Owner and Qualifying Broker at Rhino Realty Property Management and Rhino Realty B&B, entrepreneur, investor, advisor, author and speaker.
Marketing real estate isn’t an exact science, and for that reason, it can be perplexing. Consistency is the key to successful marketing outcomes. You can’t know what method will be the most effective for you if you only dabble in a number of methods but don’t stick with any of them. This is challenging because marketing costs both time and money. Even if you don’t invest in advertising when you start out, using free methods typically requires a lot of your time. Every moment spent on marketing is time away from your other real estate business activities, which in turn costs money. If you are going to pick a new marketing method today, you’ve got to commit to trying it out for long enough to give it a chance to work for you.
It’s difficult to do anything 50% or 100% better through marketing. Most of us are just not that creative, and the goal should not be to reinvent the wheel. But if you can be 3% better in 10 categories, then across the board that can get you to a 30% better performance overall. From pens and business cards to a solid and consistent brand image and social media content, building momentum across multiple avenues that are relevant and targeted can help you and your business stand out among the crowd.
When you decide to try out a new marketing strategy, be sure to keep that chosen activity running for sufficient time so you can track whether it converts into sales. Only from that position can you adjust your marketing accordingly. It’s a tough gauge because seeing it through requires investment. It’s easy to lose your confidence halfway through a marketing campaign, especially if you already have reservations about investing your marketing dollars. Money is gobbled up quickly by paid advertising, so it’s critical to track campaigns from the start. A small tweak in a headline can be the difference between an advertisement converting to leads or not.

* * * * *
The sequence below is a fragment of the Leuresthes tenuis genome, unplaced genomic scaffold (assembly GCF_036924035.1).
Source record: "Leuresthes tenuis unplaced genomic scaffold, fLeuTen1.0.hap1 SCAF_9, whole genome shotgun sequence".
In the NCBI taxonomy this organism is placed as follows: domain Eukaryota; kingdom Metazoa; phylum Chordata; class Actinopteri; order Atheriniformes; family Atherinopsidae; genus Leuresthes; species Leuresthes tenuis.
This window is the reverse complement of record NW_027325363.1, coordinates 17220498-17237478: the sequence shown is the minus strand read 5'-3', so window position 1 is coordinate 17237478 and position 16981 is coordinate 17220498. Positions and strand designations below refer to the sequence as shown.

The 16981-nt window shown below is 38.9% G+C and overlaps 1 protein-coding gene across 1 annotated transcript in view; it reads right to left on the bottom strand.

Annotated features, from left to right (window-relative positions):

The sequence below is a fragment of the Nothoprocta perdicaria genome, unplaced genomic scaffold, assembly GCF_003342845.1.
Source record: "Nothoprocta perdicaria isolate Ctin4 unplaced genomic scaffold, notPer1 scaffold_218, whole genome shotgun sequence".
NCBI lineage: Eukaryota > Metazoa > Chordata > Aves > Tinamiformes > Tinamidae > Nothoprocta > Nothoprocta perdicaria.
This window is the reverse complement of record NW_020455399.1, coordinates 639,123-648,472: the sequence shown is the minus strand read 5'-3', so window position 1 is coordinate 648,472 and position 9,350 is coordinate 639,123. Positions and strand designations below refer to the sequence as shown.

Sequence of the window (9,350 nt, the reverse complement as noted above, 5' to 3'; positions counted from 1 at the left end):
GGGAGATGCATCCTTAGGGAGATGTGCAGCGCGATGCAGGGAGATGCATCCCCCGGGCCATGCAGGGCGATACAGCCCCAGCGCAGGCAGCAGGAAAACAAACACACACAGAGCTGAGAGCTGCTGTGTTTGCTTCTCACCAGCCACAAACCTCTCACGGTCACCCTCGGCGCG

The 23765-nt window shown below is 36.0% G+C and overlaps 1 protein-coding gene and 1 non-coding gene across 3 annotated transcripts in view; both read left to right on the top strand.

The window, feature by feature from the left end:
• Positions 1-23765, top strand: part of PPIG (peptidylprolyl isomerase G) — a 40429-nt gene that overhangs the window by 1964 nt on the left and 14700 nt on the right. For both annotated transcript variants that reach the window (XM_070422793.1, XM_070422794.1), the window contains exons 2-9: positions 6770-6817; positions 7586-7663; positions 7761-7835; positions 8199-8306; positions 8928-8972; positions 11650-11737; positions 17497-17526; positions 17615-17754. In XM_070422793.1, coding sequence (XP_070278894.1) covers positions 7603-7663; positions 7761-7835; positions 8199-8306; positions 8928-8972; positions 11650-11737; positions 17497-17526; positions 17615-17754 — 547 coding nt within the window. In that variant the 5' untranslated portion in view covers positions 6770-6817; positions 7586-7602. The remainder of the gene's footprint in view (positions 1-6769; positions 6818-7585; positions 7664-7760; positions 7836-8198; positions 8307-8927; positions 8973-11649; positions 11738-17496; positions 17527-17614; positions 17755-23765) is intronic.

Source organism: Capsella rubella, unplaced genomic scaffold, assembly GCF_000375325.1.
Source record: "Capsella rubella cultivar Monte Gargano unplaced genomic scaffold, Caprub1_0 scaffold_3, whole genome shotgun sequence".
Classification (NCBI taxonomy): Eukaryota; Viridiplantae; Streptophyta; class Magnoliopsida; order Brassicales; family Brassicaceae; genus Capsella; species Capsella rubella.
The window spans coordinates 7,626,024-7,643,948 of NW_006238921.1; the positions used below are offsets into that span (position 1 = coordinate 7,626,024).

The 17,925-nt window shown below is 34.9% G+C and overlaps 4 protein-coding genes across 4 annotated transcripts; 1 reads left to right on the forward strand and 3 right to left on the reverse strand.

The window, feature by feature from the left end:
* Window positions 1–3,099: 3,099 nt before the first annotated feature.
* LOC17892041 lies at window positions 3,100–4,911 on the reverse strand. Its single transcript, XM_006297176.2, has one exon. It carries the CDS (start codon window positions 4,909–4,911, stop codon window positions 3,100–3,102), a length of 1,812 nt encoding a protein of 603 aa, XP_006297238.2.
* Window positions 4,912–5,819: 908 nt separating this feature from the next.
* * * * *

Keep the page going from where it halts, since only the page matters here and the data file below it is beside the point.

Again, consistency is key, but it would be madness to leave an advert running for six months without tracking and modifying. With online campaigns, you can see almost immediately whether an advert converts to leads. What takes longer is measuring whether a lead converts to a sale. You need to create a system to follow up with your prospects so that they don’t go cold. You have all these different ways to attract people to your platforms in order to qualify them. In simple terms, the goal is attracting as many of the right people to talk to about what you have to offer as possible.
An essential first step is to define your ideal client. Once you know who they are, you’ll be able to market much more effectively because every word of your marketing will be crafted with your model client in mind. This is how you create a relevant marketing message. How you market will depend on where you can connect with these clients. Which platforms do they use? Which publications do they read? Which networking events do they attend? What real estate niche are they interested in? These are the basic questions you must answer in order to create an effective mixed marketing plan.
Once you’ve created your mixed marketing plan, it’s crucial that you put systems in place to track your results. This sounds obvious, but I’ve found a surprising number of real estate professionals don’t do this from day one. With paid advertising, it’s even more critical because you are throwing money away if it doesn’t ultimately convert to leads and clients. Stop wondering and start tracking.
As you progress, you must consistently be creating or adjusting your unique mixed marketing plan. The real estate business requires a lot of action and there’s never a better time than right now to start. If you’re already established, what will you improve to create a better experience for your current and prospective clients? Most importantly, whatever you do, do it with a sense of service and value. When your intention is to consistently provide quality and value, everything else tends to fall into place.
This content was originally published here.